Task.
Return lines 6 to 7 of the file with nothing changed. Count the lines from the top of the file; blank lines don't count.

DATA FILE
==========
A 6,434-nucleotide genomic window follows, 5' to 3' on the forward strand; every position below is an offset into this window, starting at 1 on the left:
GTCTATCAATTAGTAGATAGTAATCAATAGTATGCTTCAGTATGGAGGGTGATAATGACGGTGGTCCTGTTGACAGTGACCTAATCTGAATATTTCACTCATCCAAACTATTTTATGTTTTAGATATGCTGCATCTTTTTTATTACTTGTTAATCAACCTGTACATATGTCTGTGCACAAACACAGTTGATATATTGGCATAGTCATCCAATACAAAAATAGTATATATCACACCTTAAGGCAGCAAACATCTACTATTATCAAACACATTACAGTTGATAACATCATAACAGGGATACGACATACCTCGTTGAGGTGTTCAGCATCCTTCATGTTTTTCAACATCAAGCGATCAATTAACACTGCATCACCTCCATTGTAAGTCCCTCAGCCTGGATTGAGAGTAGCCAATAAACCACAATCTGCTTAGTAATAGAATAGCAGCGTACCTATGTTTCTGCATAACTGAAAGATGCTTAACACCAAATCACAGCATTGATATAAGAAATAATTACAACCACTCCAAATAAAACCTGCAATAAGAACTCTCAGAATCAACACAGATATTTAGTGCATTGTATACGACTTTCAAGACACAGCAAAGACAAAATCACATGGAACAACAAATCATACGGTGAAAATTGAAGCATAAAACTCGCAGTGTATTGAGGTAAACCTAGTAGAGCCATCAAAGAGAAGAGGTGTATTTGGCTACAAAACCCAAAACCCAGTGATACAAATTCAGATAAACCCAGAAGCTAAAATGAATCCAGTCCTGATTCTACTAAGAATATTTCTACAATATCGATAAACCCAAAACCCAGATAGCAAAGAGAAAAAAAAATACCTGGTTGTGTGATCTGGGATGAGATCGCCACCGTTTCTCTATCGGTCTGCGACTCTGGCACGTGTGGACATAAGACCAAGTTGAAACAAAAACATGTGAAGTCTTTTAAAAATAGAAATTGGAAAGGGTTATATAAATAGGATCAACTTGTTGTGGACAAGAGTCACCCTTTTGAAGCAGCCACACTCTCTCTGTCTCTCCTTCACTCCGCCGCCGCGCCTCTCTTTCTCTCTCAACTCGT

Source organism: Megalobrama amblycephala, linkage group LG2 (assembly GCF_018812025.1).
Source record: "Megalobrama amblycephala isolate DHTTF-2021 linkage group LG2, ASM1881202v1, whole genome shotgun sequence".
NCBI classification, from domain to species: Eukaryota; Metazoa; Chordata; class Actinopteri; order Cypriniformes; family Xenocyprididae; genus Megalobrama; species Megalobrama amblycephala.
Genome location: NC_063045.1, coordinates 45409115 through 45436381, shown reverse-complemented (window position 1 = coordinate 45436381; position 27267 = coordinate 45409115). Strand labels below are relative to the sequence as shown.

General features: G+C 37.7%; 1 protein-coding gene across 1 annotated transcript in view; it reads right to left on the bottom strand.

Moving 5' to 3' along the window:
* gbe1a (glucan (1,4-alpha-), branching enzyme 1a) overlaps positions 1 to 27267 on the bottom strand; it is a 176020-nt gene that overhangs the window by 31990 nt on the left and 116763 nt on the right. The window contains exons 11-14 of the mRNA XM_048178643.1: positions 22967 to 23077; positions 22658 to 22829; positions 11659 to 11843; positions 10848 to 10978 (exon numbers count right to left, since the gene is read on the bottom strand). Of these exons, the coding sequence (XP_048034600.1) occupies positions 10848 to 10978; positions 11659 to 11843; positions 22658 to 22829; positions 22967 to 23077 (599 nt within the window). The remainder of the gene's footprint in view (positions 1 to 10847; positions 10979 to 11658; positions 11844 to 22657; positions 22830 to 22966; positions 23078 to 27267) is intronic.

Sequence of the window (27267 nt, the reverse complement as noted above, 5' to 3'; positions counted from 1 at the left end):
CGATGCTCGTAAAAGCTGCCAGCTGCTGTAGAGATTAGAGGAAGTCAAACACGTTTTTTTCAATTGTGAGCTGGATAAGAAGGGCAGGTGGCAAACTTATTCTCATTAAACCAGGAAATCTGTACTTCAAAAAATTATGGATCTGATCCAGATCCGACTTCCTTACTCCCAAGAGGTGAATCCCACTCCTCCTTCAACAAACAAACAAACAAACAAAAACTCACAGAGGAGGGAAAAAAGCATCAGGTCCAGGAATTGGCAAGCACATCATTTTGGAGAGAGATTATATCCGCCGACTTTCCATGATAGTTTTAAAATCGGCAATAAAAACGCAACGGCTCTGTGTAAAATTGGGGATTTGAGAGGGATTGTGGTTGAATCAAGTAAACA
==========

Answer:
Genome location: NC_063045.1, coordinates 45409115 through 45436381, shown reverse-complemented (window position 1 = coordinate 45436381; position 27267 = coordinate 45409115). Strand labels below are relative to the sequence as shown.

General features: G+C 37.7%; 1 protein-coding gene across 1 annotated transcript in view; it reads right to left on the bottom strand.